Students have long scrawled their thoughts on bathroom walls at school, but recent graffiti in Montgomery County — including swastikas and racial insults — have left many educators grappling with a troubling rise in acts of hateful vandalism.
Police say eight such incidents were reported in county schools during a one-month span this fall, compared with six in all of 2015. The vandalism, much of it in school bathrooms, has alarmed parents and students and has sparked discussions at community meetings.
The most recent incident came Thursday afternoon at Woodlin Elementary School in Silver Spring, where the principal said in a letter that a “derogatory, racial statement” was found written on the wall in a bathroom near third-grade classrooms.
Superintendent Jack Smith has called the incidents unlawful, a violation of school policy and “simply wrong.” He has said offenders will be disciplined to the fullest extent possible, and he has asked principals to write to families encouraging students to report any vandalism, offensive messages or harassment.
But amid continuing concern, some are calling for more action in Maryland’s largest school system, noting that some of the incidents involve students as young as elementary schoolers. Police have said they have no information that any of the acts are connected.
“Clearly there is a dramatic increase in hate-inspired vandalism in Montgomery County schools,” said Ron Halber, executive director of the Jewish Community Relations Council of Greater Washington. “The school system needs to go on the offensive to create a culture of zero tolerance for this type of activity by educating our county’s student population.”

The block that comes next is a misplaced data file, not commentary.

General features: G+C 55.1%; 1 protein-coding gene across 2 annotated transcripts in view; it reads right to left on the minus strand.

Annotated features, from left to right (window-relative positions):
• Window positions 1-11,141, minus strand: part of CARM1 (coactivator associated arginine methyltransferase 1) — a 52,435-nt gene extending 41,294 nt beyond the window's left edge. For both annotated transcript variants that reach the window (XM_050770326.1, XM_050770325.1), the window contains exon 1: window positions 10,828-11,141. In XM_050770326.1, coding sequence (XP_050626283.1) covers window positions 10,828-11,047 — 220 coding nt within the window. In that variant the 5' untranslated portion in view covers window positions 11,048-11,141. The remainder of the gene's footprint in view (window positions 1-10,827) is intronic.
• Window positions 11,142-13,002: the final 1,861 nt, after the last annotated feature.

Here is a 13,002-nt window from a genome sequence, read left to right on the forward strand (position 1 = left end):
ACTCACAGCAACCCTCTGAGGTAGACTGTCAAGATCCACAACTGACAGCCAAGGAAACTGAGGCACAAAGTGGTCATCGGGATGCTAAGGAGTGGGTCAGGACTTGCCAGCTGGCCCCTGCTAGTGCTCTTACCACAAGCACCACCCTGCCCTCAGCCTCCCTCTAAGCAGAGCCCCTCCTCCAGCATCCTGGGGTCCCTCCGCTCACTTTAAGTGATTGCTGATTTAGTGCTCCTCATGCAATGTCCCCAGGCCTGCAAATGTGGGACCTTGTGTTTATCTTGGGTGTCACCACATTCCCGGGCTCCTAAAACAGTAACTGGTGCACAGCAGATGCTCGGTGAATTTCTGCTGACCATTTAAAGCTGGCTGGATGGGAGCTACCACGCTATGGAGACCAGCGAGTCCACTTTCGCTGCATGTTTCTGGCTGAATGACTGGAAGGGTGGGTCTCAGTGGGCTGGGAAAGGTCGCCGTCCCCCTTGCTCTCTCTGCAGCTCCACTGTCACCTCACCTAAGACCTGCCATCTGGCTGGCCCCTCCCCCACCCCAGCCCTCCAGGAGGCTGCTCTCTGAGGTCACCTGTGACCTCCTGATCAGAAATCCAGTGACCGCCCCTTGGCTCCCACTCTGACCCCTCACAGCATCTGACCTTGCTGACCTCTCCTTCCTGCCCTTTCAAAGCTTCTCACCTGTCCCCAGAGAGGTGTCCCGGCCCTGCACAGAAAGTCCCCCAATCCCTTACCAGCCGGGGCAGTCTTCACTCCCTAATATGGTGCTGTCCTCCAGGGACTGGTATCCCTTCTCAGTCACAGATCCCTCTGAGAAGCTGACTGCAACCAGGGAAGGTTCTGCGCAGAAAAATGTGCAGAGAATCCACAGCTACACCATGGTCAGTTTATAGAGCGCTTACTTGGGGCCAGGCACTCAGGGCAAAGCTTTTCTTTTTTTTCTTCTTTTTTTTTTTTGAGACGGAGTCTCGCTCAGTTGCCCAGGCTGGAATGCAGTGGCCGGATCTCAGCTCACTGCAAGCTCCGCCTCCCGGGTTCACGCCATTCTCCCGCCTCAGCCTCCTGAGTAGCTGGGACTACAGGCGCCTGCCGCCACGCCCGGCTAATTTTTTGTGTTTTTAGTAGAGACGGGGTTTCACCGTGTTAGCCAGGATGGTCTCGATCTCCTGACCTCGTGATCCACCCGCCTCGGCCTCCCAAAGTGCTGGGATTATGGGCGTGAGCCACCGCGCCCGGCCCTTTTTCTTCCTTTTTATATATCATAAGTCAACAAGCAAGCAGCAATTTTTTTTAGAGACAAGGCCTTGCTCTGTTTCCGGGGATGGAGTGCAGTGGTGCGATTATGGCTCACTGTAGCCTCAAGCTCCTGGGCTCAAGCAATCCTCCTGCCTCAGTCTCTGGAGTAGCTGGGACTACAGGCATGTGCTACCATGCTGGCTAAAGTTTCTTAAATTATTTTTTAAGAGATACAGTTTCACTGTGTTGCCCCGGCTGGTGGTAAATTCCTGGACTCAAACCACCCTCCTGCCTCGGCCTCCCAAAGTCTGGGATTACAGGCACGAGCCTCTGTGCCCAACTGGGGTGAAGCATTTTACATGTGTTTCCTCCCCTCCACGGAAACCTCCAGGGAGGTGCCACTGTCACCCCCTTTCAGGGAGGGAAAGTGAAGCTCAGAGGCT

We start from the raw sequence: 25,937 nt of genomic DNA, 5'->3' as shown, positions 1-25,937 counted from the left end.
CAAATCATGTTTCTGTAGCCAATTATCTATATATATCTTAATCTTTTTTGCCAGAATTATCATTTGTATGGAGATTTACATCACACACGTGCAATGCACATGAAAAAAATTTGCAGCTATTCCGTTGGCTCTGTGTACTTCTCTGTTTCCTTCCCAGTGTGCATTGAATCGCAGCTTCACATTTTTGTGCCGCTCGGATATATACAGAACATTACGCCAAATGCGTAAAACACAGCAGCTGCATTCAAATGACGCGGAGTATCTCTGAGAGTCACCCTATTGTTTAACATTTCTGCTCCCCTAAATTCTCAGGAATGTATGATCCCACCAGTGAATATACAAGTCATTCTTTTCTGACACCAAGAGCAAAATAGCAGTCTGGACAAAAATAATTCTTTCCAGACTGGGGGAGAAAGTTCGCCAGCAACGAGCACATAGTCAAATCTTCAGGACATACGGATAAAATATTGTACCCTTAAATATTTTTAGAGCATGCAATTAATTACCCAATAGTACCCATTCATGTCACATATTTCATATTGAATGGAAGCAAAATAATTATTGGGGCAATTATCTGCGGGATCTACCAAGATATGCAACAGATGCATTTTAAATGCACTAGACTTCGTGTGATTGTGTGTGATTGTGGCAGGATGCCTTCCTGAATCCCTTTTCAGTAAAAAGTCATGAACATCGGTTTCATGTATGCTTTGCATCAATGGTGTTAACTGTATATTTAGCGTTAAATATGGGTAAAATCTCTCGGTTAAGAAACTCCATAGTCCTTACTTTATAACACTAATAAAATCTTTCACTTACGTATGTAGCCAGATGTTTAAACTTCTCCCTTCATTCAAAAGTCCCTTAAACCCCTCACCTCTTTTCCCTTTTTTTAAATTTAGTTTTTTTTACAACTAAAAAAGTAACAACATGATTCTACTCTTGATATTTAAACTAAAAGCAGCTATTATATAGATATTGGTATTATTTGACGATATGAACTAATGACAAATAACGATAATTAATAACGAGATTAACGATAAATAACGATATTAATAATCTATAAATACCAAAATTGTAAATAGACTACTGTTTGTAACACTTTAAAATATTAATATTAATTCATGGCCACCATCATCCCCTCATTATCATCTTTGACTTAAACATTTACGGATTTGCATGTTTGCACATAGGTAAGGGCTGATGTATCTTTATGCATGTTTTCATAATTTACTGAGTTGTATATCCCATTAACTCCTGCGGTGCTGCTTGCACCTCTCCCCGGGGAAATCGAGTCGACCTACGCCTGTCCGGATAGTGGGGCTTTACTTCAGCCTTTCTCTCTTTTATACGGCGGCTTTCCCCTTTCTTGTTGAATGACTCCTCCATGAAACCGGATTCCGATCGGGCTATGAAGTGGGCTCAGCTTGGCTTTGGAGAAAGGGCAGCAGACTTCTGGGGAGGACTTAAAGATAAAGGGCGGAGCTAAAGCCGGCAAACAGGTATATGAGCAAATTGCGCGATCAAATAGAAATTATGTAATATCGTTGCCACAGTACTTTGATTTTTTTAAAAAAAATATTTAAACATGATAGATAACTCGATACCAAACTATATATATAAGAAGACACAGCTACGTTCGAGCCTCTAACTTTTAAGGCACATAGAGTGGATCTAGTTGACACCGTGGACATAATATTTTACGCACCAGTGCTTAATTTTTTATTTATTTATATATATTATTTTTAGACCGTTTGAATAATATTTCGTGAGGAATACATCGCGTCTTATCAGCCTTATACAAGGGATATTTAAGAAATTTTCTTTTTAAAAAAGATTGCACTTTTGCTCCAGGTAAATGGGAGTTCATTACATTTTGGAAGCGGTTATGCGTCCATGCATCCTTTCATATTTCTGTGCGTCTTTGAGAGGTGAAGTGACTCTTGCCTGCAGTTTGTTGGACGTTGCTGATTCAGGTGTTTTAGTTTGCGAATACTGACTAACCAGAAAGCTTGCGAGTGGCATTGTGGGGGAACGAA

The school vandalism is part of a broader increase in alleged hate crimes, which Montgomery police say have climbed nearly 23 percent across the community this year so far, compared with the same time frame last year.
The uptick follows a vitriolic presidential campaign that many elected leaders and advocates say has emboldened people with racist or anti-Semitic views to express themselves more boldly, and in public.
The Southern Poverty Law Center recently issued a report documenting nearly 900 “hate incidents” nationally in the 10 days after the presidential election on Nov. 8. President-elect Donald Trump’s transition team released a statement saying that Trump denounces racism of any kind and vows to be a leader for every American.
Maryland Attorney General Brian E. Frosh last month set up a hotline for people to report hate crimes, citing an increase in reports of incidents targeting Jews, women, immigrants and the LGBT community. The hotline received 25 calls between Nov. 17 and Dec. 5 according to Frosh’s office, and some will be referred to police for investigation. The hotline number is 1-866-481-8361.
Gov. Larry Hogan’s office has received about 1,000 emails or phone calls from people asking him to publicly condemn the increase in hate-based incidents since the election, officials said. Doug Mayer, a spokesman for Hogan, said the governor “does not want to see hate on any side of the issue.”
Hundreds of Montgomery residents converged for a rally Nov. 20 to affirm the county’s identity as a place that welcomes diversity and shows respect for all. The event came a week after the predominantly Latino congregants of a Silver Spring church discovered graffiti saying “Trump Nation” and “Whites Only” as they arrived for services.
As Montgomery has seen an increase in hate incidents, police also have investigated community vandalism against perceived Trump supporters.
A Silver Spring resident whose Trump yard sign was stolen later discovered a large swastika painted on his front door, and three cars in a Burtonsville driveway were spray-painted with swastikas, the word “racist” and other derogatory phrases in what appeared to have been a bias incident against a perceived Trump supporter, police said.